We all know that good communication is a never-ending struggle. For most of us, the word, written and oral, is the most common tool of communications. In addition to the word (which is itself a symbol!), there are other tools to assist in moving an idea from one person’s brain to that of another. On that list of alternate forms are symbols. In the Medieval world before widespread literacy came among us various shops and trades would have their own symbol placed over the door and visible from the street. The barber pole, the three balls over the pawn shop. These instruments were devised and understood by the general public.
The Catholic Church has always understood the importance and value of symbols and used them from the very first generation of Catholicism. One of the earliest and most common was the Greek word ichthus, which means fish. It was taken from the first letters of the expression “Jesus Christ, Son of God, Savior.” Early Christians would mark their houses with the symbol of a fish indicating that Christians lived here and telling the Roman authorities nothing. The use of the fish as a symbol of the follower of Jesus fits in very well with some of the bible scenes relating to the Sea of Galilee – these are abundant monumental and literary witnesses to the popularity of this formula. With the passage of time and the cessation of persecution, this particular symbolism is seldom seen today.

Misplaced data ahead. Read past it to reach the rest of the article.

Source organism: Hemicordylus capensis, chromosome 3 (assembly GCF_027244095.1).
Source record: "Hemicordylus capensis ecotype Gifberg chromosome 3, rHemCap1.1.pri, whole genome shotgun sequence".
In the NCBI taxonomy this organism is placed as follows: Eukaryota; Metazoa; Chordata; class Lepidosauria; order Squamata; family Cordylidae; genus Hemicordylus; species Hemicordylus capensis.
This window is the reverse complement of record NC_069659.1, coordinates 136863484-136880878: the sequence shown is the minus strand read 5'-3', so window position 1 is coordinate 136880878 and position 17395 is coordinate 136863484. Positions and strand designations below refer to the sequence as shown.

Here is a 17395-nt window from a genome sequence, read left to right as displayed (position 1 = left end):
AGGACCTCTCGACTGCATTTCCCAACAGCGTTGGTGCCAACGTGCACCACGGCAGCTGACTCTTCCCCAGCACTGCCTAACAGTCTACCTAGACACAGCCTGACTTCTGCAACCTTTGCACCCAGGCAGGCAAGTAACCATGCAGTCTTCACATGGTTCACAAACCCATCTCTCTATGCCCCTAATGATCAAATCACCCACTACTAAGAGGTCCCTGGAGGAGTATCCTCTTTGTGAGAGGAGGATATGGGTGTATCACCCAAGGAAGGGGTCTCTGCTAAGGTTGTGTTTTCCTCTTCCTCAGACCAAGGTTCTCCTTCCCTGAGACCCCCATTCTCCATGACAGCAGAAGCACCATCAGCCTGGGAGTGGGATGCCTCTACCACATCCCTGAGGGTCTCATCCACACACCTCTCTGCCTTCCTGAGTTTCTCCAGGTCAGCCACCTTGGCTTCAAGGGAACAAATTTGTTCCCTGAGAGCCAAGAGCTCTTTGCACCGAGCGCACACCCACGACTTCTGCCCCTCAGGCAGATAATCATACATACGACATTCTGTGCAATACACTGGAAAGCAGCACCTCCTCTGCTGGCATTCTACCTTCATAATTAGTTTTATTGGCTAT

Naturally, the most widespread Christian symbol is the cross. It dominates almost everything we do. We cross ourselves on entering the church. We cross ourselves when beginning or ending prayer. It is marked on our buildings – on our bodies. We are constantly adverting to the cross and it is, of course, the symbol of our redemption. It provides us with an opportunity to continually recommitting ourselves to Jesus.
We walk into a church, tip our fingers into a bowl of holy water, a symbol reminding us of our baptism. We should try to remember to say in a meaningful way, “I am here in the name of the Father and of the Son and of the Holy Spirit. If we are conscious of that, it provides us with a constant recommitting of ourselves to our faith, to our Lord, to our coming salvation.